Neovasc receives approval to launch European study of Tiara transcatheter mitral valve

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Tiara
Tiara

Neovasc has received both regulatory and ethics committee approval to initiate the Tiara transcatheter mitral valve replacement study (TIARA II) in Italy. The study will be a 115-patient, non-randomised, prospective clinical study that will evaluate the safety and performance of the Tiara transcatheter mitral valve with the Tiara transapical delivery system.

A press release notes that with these approvals now in place, it is expected that the first Italian TIARA II clinical study site will be initiated before the year end, with first enrolment anticipated early in the New Year. Approvals in additional geographies are expected in the first quarter of 2017. According to the press release, it is expected that data from this study will be used to file for CE mark approval for Tiara.

Alexei Marko, Neovasc chief executive officer, comments: “We have been very encouraged by the results to date with the Tiara device. Tiara has been successfully implanted in a wide range of patients including those with prosthetic aortic valves in place (both tissue and mechanical valves) and those with prior mitral valve surgical repairs, including mitral rings. With this approval, we look forward to beginning our CE mark study which offers a less invasive treatment option for patients determined to be high risk for surgery, suffering from severe mitral regurgitation, and to eventually have Tiara available as a treatment option for clinical use to treat this devastating disease.”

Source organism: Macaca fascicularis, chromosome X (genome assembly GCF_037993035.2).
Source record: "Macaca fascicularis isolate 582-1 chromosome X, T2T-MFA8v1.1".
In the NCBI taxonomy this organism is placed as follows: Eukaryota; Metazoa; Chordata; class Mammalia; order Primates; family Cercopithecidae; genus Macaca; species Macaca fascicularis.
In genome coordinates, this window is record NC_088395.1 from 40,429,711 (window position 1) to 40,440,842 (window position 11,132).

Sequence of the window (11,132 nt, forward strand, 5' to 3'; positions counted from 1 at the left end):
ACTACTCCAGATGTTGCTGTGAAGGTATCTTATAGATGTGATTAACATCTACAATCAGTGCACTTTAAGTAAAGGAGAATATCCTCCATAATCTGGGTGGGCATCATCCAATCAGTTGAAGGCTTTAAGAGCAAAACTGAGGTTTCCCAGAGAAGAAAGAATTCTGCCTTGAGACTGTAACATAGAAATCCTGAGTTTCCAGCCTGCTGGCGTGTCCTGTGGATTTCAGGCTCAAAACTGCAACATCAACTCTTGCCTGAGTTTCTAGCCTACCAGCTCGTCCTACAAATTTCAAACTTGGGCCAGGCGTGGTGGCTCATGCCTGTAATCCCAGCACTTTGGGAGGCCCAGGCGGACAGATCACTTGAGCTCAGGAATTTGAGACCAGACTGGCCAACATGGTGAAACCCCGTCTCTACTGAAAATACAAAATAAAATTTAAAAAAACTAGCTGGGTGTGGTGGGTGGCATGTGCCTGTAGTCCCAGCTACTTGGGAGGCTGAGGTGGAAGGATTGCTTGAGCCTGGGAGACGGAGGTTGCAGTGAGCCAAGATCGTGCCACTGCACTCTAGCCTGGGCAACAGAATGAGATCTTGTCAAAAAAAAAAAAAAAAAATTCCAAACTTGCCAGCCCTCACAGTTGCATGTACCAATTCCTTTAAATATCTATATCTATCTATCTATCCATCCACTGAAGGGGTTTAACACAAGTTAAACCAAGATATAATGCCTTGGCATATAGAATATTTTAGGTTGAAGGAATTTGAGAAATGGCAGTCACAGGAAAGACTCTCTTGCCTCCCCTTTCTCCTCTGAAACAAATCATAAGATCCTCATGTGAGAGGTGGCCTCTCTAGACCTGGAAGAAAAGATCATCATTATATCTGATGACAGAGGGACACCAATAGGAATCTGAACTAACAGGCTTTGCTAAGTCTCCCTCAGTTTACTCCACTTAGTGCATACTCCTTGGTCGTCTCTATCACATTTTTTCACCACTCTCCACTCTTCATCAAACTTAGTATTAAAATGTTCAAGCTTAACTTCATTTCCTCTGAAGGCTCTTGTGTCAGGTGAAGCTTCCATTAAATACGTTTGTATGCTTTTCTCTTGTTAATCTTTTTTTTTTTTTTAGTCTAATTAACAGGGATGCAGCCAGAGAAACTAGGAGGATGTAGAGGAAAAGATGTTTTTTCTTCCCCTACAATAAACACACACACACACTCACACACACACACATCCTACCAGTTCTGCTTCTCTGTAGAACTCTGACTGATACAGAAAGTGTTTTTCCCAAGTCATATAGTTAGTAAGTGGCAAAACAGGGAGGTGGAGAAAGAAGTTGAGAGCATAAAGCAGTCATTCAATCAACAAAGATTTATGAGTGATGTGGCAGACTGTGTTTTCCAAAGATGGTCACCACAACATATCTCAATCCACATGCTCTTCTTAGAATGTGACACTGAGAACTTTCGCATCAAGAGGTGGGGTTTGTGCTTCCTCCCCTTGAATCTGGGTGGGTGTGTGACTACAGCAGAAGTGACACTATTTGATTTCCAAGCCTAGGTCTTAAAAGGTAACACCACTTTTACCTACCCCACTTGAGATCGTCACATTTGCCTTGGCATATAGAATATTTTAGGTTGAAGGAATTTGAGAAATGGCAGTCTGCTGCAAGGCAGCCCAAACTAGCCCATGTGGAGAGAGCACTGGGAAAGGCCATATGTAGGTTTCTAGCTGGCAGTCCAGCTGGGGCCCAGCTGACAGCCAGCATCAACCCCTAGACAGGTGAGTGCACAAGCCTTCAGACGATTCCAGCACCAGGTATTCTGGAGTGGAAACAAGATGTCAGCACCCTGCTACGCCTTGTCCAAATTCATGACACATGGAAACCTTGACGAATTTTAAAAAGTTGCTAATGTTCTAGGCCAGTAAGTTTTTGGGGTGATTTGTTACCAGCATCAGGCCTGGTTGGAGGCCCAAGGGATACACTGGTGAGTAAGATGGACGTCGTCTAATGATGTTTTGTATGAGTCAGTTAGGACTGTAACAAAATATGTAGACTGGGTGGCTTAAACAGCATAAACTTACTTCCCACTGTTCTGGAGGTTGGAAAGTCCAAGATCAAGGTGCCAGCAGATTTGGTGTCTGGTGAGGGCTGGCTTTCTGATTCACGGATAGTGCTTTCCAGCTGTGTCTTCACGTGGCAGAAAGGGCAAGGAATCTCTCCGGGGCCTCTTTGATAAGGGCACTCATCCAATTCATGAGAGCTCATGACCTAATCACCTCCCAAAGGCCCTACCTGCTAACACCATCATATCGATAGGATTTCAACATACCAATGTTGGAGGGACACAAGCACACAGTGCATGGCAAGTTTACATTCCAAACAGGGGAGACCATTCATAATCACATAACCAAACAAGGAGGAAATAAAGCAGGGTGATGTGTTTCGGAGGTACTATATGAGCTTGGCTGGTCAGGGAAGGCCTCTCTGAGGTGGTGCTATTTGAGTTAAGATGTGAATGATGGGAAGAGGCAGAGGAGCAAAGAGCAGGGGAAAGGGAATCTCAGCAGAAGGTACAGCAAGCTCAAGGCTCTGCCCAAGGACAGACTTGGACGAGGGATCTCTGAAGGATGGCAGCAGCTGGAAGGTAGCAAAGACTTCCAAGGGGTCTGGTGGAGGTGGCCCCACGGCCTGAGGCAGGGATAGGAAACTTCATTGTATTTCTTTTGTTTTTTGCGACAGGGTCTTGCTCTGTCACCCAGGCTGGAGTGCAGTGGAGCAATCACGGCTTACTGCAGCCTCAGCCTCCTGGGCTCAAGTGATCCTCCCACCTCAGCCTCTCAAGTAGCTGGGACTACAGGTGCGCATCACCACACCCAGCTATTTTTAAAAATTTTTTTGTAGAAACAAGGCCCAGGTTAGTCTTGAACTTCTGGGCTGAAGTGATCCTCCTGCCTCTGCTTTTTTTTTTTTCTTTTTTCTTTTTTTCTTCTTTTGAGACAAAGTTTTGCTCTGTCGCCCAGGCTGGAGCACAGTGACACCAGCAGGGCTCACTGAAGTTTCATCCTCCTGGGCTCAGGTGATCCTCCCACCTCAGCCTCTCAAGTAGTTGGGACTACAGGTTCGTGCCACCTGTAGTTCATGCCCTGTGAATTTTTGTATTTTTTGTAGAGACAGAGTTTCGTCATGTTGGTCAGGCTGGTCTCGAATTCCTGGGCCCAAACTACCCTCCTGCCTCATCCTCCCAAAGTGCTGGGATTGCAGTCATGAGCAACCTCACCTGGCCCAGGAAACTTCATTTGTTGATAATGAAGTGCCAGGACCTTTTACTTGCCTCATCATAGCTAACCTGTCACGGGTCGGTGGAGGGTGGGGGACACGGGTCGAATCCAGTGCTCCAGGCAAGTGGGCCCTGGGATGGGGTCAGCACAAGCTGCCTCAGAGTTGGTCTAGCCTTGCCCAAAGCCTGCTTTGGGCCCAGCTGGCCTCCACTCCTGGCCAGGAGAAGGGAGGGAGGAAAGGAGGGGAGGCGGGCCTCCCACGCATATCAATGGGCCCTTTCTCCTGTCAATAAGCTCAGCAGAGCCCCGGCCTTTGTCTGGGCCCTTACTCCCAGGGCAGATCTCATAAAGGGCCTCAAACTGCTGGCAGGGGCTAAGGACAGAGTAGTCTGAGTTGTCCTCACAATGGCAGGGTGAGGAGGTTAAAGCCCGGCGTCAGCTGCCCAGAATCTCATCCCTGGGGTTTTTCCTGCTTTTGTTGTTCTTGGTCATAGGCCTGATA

Tiara is a self-expanding mitral bioprosthesis specifically designed to treat mitral valve regurgitation by replacing the diseased valve. Conventional surgical treatments are only appropriate for about half of mitral regurgitation patients, who number an estimated four million in the USA with a similar number of patients affected throughout Europe.  Tiara is implanted in the heart using a minimally invasive, transapical transcatheter approach and is designed to replace the diseased native mitral valve without the need for open-heart surgery or use of a cardiac bypass machine.